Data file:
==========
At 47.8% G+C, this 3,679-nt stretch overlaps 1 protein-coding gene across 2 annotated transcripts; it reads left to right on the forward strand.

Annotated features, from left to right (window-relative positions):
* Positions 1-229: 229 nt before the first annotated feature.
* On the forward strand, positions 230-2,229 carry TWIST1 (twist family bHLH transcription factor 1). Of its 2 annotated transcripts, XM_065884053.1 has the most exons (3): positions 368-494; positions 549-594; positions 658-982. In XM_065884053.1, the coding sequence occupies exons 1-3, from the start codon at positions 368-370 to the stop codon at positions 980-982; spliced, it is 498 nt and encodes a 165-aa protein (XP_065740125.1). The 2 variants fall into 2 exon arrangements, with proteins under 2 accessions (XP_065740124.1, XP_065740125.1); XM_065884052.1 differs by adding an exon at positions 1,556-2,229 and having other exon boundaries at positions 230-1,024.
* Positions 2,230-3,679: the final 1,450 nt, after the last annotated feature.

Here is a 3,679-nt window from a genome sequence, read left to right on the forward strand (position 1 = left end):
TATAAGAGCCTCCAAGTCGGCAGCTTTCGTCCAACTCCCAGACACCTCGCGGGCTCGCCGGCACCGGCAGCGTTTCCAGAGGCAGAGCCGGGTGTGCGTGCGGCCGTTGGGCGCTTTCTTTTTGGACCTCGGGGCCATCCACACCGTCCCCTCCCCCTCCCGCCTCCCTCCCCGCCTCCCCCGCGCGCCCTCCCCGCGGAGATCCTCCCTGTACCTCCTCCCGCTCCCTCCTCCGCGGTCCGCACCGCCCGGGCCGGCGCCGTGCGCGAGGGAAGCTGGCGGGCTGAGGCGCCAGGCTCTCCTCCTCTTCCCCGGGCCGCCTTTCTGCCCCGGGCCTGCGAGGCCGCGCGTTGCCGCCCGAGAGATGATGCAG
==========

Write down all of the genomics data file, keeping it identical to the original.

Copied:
At 47.8% G+C, this 3,679-nt stretch overlaps 1 protein-coding gene across 2 annotated transcripts; it reads left to right on the forward strand.

Annotated features, from left to right (window-relative positions):
* Positions 1-229: 229 nt before the first annotated feature.
* On the forward strand, positions 230-2,229 carry TWIST1 (twist family bHLH transcription factor 1). Of its 2 annotated transcripts, XM_065884053.1 has the most exons (3): positions 368-494; positions 549-594; positions 658-982. In XM_065884053.1, the coding sequence occupies exons 1-3, from the start codon at positions 368-370 to the stop codon at positions 980-982; spliced, it is 498 nt and encodes a 165-aa protein (XP_065740125.1). The 2 variants fall into 2 exon arrangements, with proteins under 2 accessions (XP_065740124.1, XP_065740125.1); XM_065884052.1 differs by adding an exon at positions 1,556-2,229 and having other exon boundaries at positions 230-1,024.
* Positions 2,230-3,679: the final 1,450 nt, after the last annotated feature.

Here is a 3,679-nt window from a genome sequence, read left to right on the forward strand (position 1 = left end):
TATAAGAGCCTCCAAGTCGGCAGCTTTCGTCCAACTCCCAGACACCTCGCGGGCTCGCCGGCACCGGCAGCGTTTCCAGAGGCAGAGCCGGGTGTGCGTGCGGCCGTTGGGCGCTTTCTTTTTGGACCTCGGGGCCATCCACACCGTCCCCTCCCCCTCCCGCCTCCCTCCCCGCCTCCCCCGCGCGCCCTCCCCGCGGAGATCCTCCCTGTACCTCCTCCCGCTCCCTCCTCCGCGGTCCGCACCGCCCGGGCCGGCGCCGTGCGCGAGGGAAGCTGGCGGGCTGAGGCGCCAGGCTCTCCTCCTCTTCCCCGGGCCGCCTTTCTGCCCCGGGCCTGCGAGGCCGCGCGTTGCCGCCCGAGAGATGATGCAG